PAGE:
SB71 has advanced to the floor despite criticism

February 15, 2013
Author: By lisa Schencker | The Salt Lake Tribune
Activist: More pre-K programs in Utah would be tossing cash ‘down a rat hole’
Education » SB71 has advanced to the floor despite criticism.
First Published Feb 15 2013 05:43 pm • Last Updated Feb 15 2013 11:05 pm

Amid age-old arguments about the importance of early education versus the value of keeping young children at home, lawmakers advanced a bill Friday to expand and beef up public preschool programs for at-risk kids.

Members of the Senate Economic Development and Workforce Services Committee voted 6-1 to send SB71 to the Senate floor. The bill proposes a high-quality preschool program for children at risk of falling behind, intended both to help kids and save the state money in the long run.

Bill sponsor Sen. Aaron Osmond, R-South Jordan, said research has shown that similar programs, such as one in the Granite School District, can reduce the number of kids who need special education later. He said Utah now spends hundreds of millions of dollars helping kids who might have been able to catch up earlier had they been able to attend preschool programs.

"We need to be driven by data, not rhetoric," Osmond said, referring to data on the Granite program collected by Utah State University, "and this data clearly identifies that those results exist."

Plus, Osmond said, the state would take on none of the financial risk. Instead, private investors would front the cash —up to $10 million — and the state would reiumburse investors only if the program proved successful. The state would set aside sums of money into a fund over the course of a number of years to pay investors back, with interest, if need be in the future, he said.

"We only pay if we have the results," Osmond said.

School districts and charter schools would be able to apply for money to implement the program, as would software providers for parents seeking options at home.

A number of lawmakers on the committee praised the idea Friday for its funding creativity and promise, though some in the audience called the idea a slippery slope.

Cherilyn Eagar, a conservative activist and former congressional candidate, worried that "voluntary usually becomes compulsory" and she said it’s not fair to expect schools to solve problems that start at home. She said churches and community organizations are better suited to work on such issues.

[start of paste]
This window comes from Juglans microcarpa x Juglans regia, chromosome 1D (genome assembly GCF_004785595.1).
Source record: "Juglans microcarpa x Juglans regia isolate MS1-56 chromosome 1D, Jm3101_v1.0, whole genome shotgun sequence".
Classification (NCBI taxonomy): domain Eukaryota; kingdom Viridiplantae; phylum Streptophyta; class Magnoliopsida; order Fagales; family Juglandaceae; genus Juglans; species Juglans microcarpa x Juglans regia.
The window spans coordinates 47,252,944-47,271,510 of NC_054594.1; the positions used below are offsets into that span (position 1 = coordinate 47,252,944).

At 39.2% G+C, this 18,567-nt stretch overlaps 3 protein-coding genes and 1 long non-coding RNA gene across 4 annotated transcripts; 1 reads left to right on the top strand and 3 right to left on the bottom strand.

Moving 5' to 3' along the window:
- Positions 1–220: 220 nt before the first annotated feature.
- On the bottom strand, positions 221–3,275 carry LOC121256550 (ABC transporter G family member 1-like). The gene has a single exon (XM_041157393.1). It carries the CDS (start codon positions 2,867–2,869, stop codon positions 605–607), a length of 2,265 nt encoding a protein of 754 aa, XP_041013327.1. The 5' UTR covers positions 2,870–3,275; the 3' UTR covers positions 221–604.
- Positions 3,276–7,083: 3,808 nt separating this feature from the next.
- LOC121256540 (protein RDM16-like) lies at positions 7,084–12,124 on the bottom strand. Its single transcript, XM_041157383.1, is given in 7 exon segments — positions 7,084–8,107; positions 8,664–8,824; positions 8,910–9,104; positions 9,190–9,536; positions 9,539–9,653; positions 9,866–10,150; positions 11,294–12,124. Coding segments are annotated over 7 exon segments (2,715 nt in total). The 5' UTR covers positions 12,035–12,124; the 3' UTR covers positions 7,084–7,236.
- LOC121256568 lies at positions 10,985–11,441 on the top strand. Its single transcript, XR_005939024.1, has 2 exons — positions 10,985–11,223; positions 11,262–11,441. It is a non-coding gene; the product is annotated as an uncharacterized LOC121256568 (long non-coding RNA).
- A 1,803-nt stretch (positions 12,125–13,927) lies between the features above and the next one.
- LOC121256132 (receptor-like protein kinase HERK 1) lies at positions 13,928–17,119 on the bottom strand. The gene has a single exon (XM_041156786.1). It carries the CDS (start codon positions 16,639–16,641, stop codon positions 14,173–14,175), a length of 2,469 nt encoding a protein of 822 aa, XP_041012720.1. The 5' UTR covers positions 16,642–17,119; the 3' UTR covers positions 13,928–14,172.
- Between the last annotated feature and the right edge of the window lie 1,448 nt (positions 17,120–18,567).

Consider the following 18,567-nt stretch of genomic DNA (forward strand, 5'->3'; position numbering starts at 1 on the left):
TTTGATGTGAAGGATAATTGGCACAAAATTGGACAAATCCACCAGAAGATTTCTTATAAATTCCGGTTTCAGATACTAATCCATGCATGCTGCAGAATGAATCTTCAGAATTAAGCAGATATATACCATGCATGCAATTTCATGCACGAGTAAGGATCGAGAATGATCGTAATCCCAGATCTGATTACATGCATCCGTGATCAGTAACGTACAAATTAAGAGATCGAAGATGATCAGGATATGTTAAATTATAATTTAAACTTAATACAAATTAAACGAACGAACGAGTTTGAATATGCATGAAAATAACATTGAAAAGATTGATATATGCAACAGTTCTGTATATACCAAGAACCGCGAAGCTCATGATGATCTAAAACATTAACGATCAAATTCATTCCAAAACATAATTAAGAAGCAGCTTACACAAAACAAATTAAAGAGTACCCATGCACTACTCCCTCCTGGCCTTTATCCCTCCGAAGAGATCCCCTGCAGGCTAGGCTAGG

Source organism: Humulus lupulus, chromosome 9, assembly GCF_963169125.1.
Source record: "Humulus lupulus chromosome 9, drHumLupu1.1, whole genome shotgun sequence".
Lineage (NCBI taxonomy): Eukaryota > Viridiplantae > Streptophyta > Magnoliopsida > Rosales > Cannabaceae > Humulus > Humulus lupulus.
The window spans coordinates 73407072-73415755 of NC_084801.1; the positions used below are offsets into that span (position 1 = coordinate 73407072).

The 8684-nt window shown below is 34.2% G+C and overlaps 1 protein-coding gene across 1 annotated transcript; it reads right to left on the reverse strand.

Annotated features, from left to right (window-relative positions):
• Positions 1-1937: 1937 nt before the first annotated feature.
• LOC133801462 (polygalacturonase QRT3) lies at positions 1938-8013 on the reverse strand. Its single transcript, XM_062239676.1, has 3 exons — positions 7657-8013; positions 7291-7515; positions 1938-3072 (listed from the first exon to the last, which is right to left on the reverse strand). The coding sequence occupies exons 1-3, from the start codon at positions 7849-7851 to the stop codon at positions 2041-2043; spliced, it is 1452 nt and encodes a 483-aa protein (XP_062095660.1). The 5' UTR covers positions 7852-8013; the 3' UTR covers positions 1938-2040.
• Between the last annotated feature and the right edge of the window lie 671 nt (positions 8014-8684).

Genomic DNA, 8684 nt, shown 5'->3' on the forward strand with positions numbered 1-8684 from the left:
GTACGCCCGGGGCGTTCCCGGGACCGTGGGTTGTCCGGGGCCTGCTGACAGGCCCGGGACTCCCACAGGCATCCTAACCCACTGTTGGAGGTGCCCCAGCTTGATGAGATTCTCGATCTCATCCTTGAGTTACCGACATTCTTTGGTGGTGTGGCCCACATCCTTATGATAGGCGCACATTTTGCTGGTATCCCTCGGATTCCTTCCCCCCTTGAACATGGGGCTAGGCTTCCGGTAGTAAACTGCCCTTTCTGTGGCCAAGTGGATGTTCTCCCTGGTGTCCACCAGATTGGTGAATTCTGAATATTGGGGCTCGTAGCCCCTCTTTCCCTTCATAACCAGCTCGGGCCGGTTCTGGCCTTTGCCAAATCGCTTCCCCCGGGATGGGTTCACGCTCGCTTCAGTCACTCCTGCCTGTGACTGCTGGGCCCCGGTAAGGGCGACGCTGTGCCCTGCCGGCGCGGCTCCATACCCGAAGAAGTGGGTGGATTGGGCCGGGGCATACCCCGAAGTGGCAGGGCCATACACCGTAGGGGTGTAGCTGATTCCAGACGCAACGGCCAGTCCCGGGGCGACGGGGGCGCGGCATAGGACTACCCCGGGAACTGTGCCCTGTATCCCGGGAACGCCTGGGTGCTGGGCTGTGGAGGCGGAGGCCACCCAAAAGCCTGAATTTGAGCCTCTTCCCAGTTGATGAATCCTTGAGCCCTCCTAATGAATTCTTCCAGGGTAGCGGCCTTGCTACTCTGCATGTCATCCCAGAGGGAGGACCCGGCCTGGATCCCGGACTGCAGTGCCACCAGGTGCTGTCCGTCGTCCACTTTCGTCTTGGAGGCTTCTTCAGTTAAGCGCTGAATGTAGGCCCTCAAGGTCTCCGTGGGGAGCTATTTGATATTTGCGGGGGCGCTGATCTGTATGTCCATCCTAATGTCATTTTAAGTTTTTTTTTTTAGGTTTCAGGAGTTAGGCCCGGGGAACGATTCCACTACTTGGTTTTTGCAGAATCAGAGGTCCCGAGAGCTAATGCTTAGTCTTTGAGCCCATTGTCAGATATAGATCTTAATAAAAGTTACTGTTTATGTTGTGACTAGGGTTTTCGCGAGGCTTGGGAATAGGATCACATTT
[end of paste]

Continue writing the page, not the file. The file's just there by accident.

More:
"I do no believe that another education program, whether it’s early childhood education or whatever, is going to be able to solve the problems of families," Eagar said. "We’re throwing our money down a rat hole."

Several others spoke against taking children from their homes too early.

"Every argument to take youth into government education earlier and earlier is always accompanied by stacks and stacks of government studies," said Peter Cannon, a member of the Davis School Board, who spoke as an individual. "God placed children here in the care of a mother and a father, not a government. … It’s not the place of public education over the next 100 years to take children earlier and earlier from the home and put them under government indoctrination."

Others, however, supported the idea, saying it could help those who don’t necessarily have the same advantages as their peers.

Allen Alexander, vice chair of the United Way of Salt Lake board, said the program could mean a savings of $15 to $20 down to the road for every dollar invested up front.

"We think it’s a strategy that allows Utah to continue to invest in the future of these young people," Alexander said.

And Kory Holdaway, who works for the Utah Education Association but spoke as an individual Friday, said as a former special education teacher, he knows such a program could make a significant difference.

"This is a big deal," Holdaway said. "This is a game-changer."

Osmond said he’s respectful of concerns about taking children out of the home too early, but he said he believes his program creates a "healthy balance." He said he does not support universal or mandatory preschool, but instead believes that by targeting only at-risk children, the state can partner with private investors and programs to help those who might otherwise have trouble catching up to their peers.

"This is not about trying to separate parents and kids," Osmond said. "We need to engage with these kids and their parents earlier."

Under Osmond’s bill, the preschool programs would be voluntary, require monthly family involvement, parents would possibly have to pay a portion of fees, and the time children spent in class would be limited to 16 hours a week for 4-year-olds and 12 hours a week for 3-year-olds. Class sizes would be capped at 20 students with one adult for every 10 kids.

The full Senate will now have to vote on the bill twice before it may move on to the House for that body’s approval.

Twitter: @lschencker


School year ends but reading effort continues
July 23, 2014 Author: Nadine Wimmer Teachers at Roosevelt Elementary told students if they would work hard to meet their reading goals, the school would petition for a helicopter visit.

School Supplies Needed
June 13, 2014 Author: by Tom Busselberg School may be out for most students, but there will be those pencils, pens, notebooks, and more that are needed when classes resume in the fall. That’s why United Way of Salt Lake, which includes Davis County, is seeking school supplies for those in need.

'Stuff the Bus' with donated school supplies
June 9, 2014 Author: Deseret News United Way of Salt Lake is encouraging the community to “Stuff the Bus” and donate school supplies to help 8,500 children get the tools they need to learn.
Give. Donate to United Way.
Advocate. Champion the Cause.
Volunteer. Be the Change.
Follow us on Twitter Follow us on Face Book Watch us on You Tube Visit The Hub


Jerilyn Stowe
Vice President of Marketing & Communication 801.736.7709